Laboratory diagnostics in Lyme neuroborreliosis need improvement. We hereby investigate 4 new recombinant or peptide Borrelia antigens in cerebrospinal fluid in children with neuroborreliosis to evaluate their performance as diagnostic antigens.
An enzyme-linked immunosorbent assay was used to detect IgG antibodies to recombinant decorin binding protein A (DbpA), BBK32, outer surface protein C (OspC), and the invariable region 6 peptide (IR6). The recombinant antigens originated from 3 pathogenic subspecies; Borrelia afzelii, Borrelia garinii, and Borrelia burgdorferi sensu stricto. Cerebrospinal fluid and serum from children with clinical features indicative for neuroborreliosis (n = 57) were analyzed. Classification of patients was based on clinical symptoms and laboratory findings. Controls were children with other neurologic diseases (n = 20) and adult patients with no proven infection (n = 16).
Sensitivity for DbpA was 82%, for BBK32 70%, for OspC 58% and for IR6 70%. Specificities were 94%, 100%, 97%, and 97%, respectively. No single antigen was superior. When new antigens were combined in a panel, sensitivity was 80% and specificity 100%. The reference flagella antigen showed a sensitivity of 60% and a specificity of 100%. Over all, the B. garinii related antigens dominated.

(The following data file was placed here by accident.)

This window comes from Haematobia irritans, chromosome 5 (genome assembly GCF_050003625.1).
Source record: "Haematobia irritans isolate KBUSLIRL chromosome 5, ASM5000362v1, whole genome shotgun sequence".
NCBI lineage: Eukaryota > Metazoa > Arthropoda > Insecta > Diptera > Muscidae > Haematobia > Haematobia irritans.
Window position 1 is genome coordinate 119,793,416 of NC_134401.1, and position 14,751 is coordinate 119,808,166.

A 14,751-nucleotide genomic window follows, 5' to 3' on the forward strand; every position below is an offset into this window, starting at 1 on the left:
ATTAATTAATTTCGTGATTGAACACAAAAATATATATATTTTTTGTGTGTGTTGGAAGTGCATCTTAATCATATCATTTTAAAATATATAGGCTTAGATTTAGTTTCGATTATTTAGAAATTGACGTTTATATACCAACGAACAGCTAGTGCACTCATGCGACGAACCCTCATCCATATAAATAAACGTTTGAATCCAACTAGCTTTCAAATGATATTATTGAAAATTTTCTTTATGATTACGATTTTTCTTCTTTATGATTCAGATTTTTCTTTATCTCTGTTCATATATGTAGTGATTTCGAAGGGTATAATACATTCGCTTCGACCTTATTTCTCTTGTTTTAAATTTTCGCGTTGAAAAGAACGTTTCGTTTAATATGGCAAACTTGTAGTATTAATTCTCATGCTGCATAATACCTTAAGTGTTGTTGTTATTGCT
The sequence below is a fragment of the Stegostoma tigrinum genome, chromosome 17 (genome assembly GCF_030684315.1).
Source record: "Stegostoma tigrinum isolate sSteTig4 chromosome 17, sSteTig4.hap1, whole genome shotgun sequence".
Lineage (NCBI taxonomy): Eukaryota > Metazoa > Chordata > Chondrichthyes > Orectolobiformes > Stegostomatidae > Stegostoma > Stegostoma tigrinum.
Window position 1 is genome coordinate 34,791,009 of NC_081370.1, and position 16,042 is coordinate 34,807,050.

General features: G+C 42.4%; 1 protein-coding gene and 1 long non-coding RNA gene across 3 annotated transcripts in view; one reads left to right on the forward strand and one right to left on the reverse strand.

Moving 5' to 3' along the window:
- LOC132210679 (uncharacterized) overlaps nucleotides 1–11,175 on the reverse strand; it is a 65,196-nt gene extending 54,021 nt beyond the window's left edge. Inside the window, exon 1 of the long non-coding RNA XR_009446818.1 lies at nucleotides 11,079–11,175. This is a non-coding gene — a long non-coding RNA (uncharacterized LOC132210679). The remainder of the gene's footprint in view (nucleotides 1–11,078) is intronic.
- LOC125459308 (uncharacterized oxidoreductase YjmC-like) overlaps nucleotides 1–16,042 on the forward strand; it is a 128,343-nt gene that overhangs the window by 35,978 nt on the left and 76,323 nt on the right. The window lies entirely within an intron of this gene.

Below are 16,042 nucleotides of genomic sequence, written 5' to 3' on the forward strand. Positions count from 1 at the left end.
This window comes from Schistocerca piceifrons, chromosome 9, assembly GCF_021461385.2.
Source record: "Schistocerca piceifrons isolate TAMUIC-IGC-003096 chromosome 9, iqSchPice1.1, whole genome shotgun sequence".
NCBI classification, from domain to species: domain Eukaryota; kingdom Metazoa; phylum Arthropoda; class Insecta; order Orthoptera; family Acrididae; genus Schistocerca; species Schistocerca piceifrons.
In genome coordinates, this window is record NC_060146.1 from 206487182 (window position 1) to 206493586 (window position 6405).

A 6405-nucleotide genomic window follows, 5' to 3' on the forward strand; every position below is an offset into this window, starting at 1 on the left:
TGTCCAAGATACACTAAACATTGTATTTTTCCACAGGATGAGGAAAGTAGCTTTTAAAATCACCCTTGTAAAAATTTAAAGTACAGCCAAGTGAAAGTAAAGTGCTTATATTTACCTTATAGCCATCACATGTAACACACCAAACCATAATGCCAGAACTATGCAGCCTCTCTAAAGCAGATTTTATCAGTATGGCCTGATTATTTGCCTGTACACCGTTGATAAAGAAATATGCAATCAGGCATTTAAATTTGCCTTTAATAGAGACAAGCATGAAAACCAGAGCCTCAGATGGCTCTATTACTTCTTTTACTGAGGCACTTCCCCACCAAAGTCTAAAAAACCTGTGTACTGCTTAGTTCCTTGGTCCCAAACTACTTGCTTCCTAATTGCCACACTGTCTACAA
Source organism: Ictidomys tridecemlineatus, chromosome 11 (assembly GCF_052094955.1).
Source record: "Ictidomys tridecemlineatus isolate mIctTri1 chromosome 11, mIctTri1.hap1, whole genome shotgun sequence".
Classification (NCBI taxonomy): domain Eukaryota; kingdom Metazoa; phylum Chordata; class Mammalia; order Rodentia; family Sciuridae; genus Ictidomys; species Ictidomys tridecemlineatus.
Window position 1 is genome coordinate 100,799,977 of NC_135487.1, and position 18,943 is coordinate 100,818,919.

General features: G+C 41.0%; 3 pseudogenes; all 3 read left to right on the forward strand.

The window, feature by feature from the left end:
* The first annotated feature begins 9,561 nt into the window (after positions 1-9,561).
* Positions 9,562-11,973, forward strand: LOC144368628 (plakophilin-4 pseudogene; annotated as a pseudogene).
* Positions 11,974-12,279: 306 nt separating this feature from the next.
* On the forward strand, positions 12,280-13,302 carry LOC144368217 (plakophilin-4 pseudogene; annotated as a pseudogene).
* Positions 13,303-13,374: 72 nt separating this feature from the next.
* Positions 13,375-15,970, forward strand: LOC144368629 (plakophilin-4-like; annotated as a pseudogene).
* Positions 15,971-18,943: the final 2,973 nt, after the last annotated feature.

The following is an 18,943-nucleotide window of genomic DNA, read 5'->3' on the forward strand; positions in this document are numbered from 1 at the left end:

Recombinant DbpA and BBK32 as well as the peptide antigen IR6 perform well in laboratory diagnostics of neuroborreliosis in children. New antigens seem to improve diagnostic performance when compared with the routine flagella antigen. If different antigens are combined in a panel to cover the antigenic diversity, sensitivity improves further and a specificity of 100% can be achieve.
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From the *Department of Clinical and Experimental Medicine, Faculty of Health Sciences, Linköoping University; †Center for Clinical Research Dalarna, Falun, Sweden; ‡Hospital for Children and Adolescents, Helsinki University Central Hospital; §Department of Bacteriology and Immunology, Haartman Institute, University of Helsinki; ¶HUSLAB Laboratory Services, University Central Hospital, Helsinki, Finland. #Dr. Croner died November 29, 2007.
Accepted for publication January 22, 2008.
The study is supported by grants from the County Council in ÖstergÖtland, the Center for Clinical Research in Dalarna (CKF), the Lions Foundation, the Samariten Foundation, the Health Research Council in the South East of Sweden (FORSS), the Finnish National Agency for Technology (Tekes), and Helsinki University Central Hospital Research Funds, Finland.
Address for correspondence: Barbro H. Skogman, MD, Center for Clinical Research Dalarna, Nissersv. 3, SE-791 82 Falun, Sweden. E-mail: email@example.com.